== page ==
For Love of a Peach…

…a day trip was planned.


Sunday morning, we made a run to Illinois, in search of peaches.  


With the Mississippi and Illinois Rivers over the road, in a few places, the ferries were not running. 

We drove north on Hwy 79, with thoughts of crossing the Mississippi at Louisiana.


An overcast sky enhances the color of the engine of a train, at a rural crossing, along Hwy 79. 

Click this link to explore Little Dixie Highway.


A little rain didn’t keep us from enjoying our journey.

Not far north of the railroad crossing, we found a detour sign (water over road at Clarksville). 

We happily followed the detour as it took us through a beautiful part of the country we are particularly fond of.


The Mississippi River at Louisiana Missouri



An Illinois farm along the Great River Road.


After crossing the Mississippi River, we traveled Hwy 54 to Hwy 96, the Great River Road Illinois.

If the Brussels Ferry, at Grafton and the Golden Eagle Ferry, farther south, were running, we would have crossed via those boats (our favorite mode of crossing the rivers).  But then, we would have missed finding beautiful St. Agnes at Belleview. 

When we stopped to take a couple of pictures, a car stopped beside us.  The driver asked if we would like to hear the history of St. Agnes and invited us inside. 

After introducing ourselves, J and I accompanied the man and his wife through the doors of the little church building.

Construction began in 1899 and was completed in 1900.  The cost was $600.  The bricks were made in the village of Belleview.


When the archdiocese closed the church, the couple, owning the ground surrounding the building, purchased it and became it’s caretakers. 

Some restoration has been done and more is planned.


The stained glass windows are not original to the building.  They were installed during the 1940’s.



A balcony or choir loft is above the doorway.


This window is above the entry.  The cord, at right, is the bell pull.  We were treated to the joyful sound of an old time church bell.

We saw more of Belleview before continuing our Sunday drive.


At one time, this was the general store.  The bricks were made in Belleview.


This building is an old doctor’s office, being restored by a resident of the village.


I don’t have information about this building.  It looks like it was a store of some sort. 

I am always amazed at how flowers survive beyond the lives of old buildings.

Tiger Lily

It would be interesting to hear the stories these old buildings could tell.


In flood stage, the Illinois River crested, Saturday.


We traveled to Kampsville IL., in hopes of finding a way around the water.  As we were figuring it out, we passed by a produce stand offering Illinois peaches.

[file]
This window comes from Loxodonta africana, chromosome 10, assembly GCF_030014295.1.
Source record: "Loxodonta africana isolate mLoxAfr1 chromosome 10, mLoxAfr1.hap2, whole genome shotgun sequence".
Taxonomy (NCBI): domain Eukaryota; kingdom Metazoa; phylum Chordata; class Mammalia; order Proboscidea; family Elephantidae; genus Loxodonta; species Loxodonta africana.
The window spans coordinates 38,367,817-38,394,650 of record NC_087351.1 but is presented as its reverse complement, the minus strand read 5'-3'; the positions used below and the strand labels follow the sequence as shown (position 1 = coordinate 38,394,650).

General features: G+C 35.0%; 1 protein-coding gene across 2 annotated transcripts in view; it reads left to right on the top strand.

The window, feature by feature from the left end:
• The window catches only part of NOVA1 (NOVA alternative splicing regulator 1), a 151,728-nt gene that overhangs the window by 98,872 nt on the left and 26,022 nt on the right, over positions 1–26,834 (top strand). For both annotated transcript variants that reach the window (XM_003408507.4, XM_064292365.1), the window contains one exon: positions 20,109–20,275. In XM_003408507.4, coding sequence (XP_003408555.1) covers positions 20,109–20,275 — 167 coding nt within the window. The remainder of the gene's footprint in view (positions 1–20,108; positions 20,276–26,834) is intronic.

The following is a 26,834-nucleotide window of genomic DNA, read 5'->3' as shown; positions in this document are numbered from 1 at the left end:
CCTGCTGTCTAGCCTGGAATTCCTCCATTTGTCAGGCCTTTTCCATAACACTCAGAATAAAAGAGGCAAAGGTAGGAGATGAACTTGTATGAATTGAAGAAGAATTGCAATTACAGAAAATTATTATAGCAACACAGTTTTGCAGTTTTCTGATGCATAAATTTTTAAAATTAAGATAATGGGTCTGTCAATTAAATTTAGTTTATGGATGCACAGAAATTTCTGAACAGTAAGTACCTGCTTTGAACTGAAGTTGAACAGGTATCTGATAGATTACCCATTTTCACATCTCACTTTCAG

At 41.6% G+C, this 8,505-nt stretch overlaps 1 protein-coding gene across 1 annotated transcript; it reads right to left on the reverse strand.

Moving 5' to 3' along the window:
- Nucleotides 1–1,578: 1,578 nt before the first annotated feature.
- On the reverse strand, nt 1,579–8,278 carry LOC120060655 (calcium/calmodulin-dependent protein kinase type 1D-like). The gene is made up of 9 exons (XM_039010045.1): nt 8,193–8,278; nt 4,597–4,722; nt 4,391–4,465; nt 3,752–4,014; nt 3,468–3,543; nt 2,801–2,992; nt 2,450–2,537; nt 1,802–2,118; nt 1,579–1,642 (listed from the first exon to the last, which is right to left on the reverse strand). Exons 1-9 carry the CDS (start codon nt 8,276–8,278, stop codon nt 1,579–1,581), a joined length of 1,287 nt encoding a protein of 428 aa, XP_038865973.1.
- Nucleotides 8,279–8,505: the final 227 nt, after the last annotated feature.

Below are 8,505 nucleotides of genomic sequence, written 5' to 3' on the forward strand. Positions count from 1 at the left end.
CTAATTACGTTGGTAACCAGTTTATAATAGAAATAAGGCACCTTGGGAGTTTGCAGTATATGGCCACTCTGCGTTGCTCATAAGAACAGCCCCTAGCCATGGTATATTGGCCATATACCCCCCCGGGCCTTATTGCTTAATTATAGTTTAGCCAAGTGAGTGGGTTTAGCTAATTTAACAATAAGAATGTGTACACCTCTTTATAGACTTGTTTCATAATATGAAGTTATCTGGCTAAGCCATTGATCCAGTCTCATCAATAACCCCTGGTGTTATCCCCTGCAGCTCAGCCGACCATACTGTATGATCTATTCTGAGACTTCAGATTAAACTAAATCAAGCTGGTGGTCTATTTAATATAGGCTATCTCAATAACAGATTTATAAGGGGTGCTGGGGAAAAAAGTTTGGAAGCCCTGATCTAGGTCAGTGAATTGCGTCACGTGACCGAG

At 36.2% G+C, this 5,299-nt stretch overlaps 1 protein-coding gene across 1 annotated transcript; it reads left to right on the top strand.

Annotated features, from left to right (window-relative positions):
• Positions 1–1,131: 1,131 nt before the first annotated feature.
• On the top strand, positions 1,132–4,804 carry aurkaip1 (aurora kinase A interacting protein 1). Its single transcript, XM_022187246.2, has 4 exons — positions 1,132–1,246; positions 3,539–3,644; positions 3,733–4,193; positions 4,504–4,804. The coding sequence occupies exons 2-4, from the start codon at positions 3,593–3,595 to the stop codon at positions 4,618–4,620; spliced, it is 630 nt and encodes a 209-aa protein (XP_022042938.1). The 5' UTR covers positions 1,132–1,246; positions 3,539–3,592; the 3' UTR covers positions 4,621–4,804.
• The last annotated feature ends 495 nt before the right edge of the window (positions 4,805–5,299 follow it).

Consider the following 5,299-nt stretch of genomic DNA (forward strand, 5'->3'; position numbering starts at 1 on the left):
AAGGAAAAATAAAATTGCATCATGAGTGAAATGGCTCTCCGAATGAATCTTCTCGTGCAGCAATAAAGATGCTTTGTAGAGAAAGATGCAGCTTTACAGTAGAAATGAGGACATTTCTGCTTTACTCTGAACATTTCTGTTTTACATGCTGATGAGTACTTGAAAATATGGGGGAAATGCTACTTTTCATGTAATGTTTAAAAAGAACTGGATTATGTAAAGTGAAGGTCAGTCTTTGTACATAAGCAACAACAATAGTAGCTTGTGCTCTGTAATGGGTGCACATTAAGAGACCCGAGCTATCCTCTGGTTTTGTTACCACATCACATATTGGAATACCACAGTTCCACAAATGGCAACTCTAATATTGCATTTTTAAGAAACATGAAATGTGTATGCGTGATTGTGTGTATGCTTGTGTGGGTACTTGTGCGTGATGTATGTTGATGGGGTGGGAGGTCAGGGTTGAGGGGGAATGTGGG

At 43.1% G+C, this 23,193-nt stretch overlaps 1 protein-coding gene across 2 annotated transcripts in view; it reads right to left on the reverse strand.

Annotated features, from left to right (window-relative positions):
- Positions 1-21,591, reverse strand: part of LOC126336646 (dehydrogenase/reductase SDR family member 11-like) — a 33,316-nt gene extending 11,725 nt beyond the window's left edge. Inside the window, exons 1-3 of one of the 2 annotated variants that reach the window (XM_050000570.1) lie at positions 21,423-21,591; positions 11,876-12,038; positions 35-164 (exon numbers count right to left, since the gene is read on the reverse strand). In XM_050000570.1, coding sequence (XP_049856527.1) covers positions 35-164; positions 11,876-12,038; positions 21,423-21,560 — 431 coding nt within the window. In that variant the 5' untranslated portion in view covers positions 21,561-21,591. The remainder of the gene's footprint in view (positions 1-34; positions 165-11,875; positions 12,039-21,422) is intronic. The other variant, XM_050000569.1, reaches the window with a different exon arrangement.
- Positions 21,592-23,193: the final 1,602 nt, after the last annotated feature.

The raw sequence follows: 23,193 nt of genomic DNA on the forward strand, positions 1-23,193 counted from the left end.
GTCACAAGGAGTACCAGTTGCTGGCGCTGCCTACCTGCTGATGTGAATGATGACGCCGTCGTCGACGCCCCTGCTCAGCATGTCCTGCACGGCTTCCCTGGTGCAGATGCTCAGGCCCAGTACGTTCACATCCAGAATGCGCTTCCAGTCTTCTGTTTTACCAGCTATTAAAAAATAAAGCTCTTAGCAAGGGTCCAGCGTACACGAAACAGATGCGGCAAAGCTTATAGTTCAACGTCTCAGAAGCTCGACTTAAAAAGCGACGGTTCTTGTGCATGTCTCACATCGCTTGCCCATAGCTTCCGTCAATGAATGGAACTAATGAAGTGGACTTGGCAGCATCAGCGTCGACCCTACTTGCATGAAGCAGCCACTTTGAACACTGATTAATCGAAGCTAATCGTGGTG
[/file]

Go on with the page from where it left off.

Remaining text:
We purchased two bags of peaches.  J also bought two jars of pickled beets.

Illinois peaches will be ripe for picking, at Eckert’s Orchard, beginning mid-July.


Corn, Soy Beans, and Canada Geese, in the flood waters of the Illinois River.


Our home is about 15 or so miles from the Mississippi River.  Before the nearest ferry permanently closed a year or two ago, we were only about an hour from Pere Marquette State Park.

Sunday morning, we left home at 9:00 AM.  With detours and stops, it was just after 1PM when we arrived at Pere Marquette Lodge, where we planned to have lunch. 

We didn’t even have to look at the menu.


We ordered fried chicken, served family style, with mashed potatoes, gravy, peas, slaw and hot rolls. 

We were famished after our journey.


I know, it’s not good for us…but once in awhile it’s okay…right?


The massive stone fireplace, at Pere Marquette Lodge


The inscription reads;

In August of the year 1673 Father Marquette used this site as a Landmark and Camping Point.



Whether staying as guests, at the lodge, or dropping by for supper, we’ve spent many lovely hours sitting in these chairs, visiting with family and friends, having a glass of wine or reading and relaxing.


This photo was taken from the terrace, at the lodge, looking across Hwy 100, where you can see the Illinois River out of her banks, up to the road. 

Many times, we drive over to Grafton IL, where we pick up catfish sandwiches, take them to the park and sit beside the river while we have lunch. The place where we usually sit is under water, in this picture.


Pere Marquette bids us adieu.


Would you believe the fellow in the snazzy car picked me up?


Pelicans on the Illinois River

We enjoyed our Sunday drive. 

I had a wonderful time writing about it.

~Hydrangea & Old Lace Table~


Dining Room














  • Tablecloth and Napkins, Raymond Waites-Home Goods
  • Blue Chargers/Round Platters-Raised in Cotton
  • Stemware-Mikasa
  • Plates, Odds & Ends-Nell Hill’s, Home Goods & Garage Sales
  • Flatware-Target
  • Birds-Home Goods
  • Hydrangea-Our Garden
  • Queen Anne’s Lace-Creekside Our Back Yard

I used Hosta and Hydrangea leaves to line the clear glass container.



Linking to Marty’s Table Top Tuesday.


Sunday was a fine day for a little drive.  More about that drive later this week.


Day Trip Preview


~Lace Mosaic~

Mosaic Monday

mosaic monday2

Queen Anne's lace was introduced from Europe as a medicinal plant. The vegetable carrot was bred from this plant.

mosaic monday9


mosaic monday12

Linking to Mary’s Mosaic Monday.